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REVIEW ARTICLE
Year : 2020  |  Volume : 6  |  Issue : 1  |  Page : 11-18

Multiphase adjuvant neuroprotection: A novel paradigm for improving acute ischemic stroke outcomes


1 Department of Neurology; Beijing Key Laboratory of Hypoxia Conditioning Translational Medicine, Xuanwu Hospital, Capital Medical University, Beijing, China
2 Department of Neurology, Xuanwu Hospital, Capital Medical University, Beijing, China
3 Department of Neurological Surgery, Semmes-Murphey Clinic and University of Tennessee Health Science Center, Memphis, TN, USA
4 Beijing Key Laboratory of Hypoxia Conditioning Translational Medicine, Xuanwu Hospital, Capital Medical University, Beijing, China
5 China-America Institute of Neuroscience, Xuanwu Hospital, Capital Medical University, Beijing, China
6 Beijing Key Laboratory of Hypoxia Conditioning Translational Medicine; China-America Institute of Neuroscience; Department of Neurosurgery, Xuanwu Hospital, Capital Medical University, Beijing, China

Correspondence Address:
Dr. Xunming Ji
Department of Neurosurgery, Xuanwu Hospital, Capital Medical University, Changchun Street, No. 45, Xicheng District, Beijing 100053
China
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Source of Support: None, Conflict of Interest: None


DOI: 10.4103/bc.bc_58_19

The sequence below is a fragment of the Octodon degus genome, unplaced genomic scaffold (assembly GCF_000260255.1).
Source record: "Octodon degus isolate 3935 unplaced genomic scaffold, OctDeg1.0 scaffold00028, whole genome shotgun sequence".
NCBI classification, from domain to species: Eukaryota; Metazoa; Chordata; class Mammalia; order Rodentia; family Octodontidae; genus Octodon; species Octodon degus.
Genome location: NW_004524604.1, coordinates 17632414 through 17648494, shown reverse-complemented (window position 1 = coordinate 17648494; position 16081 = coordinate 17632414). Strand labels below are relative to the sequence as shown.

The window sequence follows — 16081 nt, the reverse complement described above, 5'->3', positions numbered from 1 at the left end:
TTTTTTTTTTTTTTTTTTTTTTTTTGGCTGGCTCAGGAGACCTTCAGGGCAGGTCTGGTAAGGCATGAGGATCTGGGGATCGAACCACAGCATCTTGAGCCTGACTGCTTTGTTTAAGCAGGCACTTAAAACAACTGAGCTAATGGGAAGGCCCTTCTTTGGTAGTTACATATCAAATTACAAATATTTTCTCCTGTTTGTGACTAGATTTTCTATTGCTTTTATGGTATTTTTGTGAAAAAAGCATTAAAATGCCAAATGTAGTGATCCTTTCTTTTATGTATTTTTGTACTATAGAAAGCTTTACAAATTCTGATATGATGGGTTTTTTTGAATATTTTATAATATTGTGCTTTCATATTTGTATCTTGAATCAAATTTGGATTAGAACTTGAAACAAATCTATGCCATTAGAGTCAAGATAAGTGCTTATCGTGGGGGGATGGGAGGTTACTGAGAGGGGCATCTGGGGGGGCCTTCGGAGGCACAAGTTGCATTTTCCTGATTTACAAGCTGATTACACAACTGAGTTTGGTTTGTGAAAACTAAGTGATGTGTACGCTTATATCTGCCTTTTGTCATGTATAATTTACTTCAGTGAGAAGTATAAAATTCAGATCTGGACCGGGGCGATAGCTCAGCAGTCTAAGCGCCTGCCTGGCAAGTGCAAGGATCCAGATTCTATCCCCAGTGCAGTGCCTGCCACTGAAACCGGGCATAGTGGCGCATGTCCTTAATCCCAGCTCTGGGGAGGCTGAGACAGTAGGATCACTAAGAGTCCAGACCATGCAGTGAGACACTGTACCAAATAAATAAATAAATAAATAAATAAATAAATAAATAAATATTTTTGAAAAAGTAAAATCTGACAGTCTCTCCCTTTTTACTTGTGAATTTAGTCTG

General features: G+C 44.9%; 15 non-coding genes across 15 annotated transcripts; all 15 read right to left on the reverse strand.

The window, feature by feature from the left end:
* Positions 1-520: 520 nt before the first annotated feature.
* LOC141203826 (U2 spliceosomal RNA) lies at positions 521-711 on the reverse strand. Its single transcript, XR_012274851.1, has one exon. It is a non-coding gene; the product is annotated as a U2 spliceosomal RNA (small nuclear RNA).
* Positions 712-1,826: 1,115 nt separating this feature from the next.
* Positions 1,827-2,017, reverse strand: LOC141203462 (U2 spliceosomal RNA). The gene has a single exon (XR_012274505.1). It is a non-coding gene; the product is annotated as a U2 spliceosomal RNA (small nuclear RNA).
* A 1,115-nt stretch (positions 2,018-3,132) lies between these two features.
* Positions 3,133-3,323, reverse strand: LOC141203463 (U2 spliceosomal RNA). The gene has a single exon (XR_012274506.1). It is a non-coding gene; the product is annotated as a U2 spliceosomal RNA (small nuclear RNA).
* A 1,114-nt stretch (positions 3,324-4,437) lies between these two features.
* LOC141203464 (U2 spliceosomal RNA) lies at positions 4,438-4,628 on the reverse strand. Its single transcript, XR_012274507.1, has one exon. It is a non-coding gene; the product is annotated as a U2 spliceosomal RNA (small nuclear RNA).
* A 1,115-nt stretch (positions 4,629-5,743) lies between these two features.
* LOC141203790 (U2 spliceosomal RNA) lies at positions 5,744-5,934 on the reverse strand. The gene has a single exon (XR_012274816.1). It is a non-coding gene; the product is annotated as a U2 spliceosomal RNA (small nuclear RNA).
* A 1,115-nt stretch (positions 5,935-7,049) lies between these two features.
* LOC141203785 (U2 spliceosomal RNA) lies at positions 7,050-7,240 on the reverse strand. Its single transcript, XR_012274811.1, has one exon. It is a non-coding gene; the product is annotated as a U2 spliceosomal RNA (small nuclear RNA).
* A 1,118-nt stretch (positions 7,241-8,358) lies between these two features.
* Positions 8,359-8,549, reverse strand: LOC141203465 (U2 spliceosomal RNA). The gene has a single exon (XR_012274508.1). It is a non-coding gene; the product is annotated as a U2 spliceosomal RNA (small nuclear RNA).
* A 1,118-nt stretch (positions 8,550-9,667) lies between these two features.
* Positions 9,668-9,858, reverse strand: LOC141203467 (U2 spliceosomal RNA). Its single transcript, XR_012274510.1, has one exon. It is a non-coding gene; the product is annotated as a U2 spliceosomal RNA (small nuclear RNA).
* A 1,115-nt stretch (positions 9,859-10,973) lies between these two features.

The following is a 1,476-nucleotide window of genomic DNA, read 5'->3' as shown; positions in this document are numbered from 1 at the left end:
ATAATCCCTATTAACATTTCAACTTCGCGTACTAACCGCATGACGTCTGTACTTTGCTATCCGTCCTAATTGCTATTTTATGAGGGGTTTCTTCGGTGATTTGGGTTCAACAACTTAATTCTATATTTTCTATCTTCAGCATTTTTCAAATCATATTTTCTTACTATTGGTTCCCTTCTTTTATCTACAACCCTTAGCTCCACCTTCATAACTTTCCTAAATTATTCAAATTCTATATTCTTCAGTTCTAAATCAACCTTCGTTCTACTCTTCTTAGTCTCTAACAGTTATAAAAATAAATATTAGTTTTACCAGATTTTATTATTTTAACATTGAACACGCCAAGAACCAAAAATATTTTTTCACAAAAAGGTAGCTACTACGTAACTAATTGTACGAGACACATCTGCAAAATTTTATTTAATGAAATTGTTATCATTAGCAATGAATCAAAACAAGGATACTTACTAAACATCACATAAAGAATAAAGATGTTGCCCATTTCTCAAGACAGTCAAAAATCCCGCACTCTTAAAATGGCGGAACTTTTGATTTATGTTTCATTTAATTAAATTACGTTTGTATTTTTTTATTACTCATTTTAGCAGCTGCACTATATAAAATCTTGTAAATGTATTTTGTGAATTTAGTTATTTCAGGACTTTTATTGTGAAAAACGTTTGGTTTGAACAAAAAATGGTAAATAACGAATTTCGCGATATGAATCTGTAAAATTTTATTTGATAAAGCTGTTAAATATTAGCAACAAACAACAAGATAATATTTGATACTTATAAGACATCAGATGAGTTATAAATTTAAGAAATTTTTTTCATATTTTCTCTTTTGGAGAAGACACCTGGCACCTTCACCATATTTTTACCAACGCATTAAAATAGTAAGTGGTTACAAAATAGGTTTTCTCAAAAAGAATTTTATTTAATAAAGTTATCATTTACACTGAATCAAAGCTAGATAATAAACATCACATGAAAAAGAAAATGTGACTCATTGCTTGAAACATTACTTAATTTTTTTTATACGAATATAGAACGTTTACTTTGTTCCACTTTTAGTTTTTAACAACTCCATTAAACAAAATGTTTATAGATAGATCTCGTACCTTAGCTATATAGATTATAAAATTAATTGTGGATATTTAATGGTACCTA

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While several large pivotal clinical trials recently revealed a substantial benefit of endovascular thrombectomy for acute ischemic stroke (AIS) caused by large-vessel occlusion, many patients still experience mediocre prognosis. Enlargement of the ischemic core, failed revascularization, incomplete reperfusion, distal embolization, and secondary reperfusion injury substantially impact the salvaging of brain tissue and the functional outcomes of AIS. Here, we propose novel concept of “Multiphase Adjuvant Neuroprotection” as a new paradigm that may help guide our search for adjunctive treatments to be used together with thrombectomy. The premise of multiphase adjuvant neuroprotection is based on the diverse and potentially nonoverlapping pathophysiologic mechanisms that are triggered before, during, and after thrombectomy therapies. Before thrombectomy, strategies should focus on preventing the growth of the ischemic core; during thrombectomy, improving recanalization while reducing distal embolization and maximizing reperfusion are of significant importance; after reperfusion, strategies should focus on seeking targets to reduce secondary reperfusion injury. The concept of multiphase adjuvant neuroprotection, wherein different strategies are employed throughout the various phases of clinical care, might provide a paradigm to minimize the final infarct size and improve functional outcome in AIS patients treated with thrombectomy. With the success of thrombectomy in selected AIS patients, there is now an opportunity to revisit stroke neuroprotection. Notably, if the underlying mechanisms of these neuroprotective strategies are identified, their role in the distinct phases will provide further avenues to improve patient outcomes of AIS.


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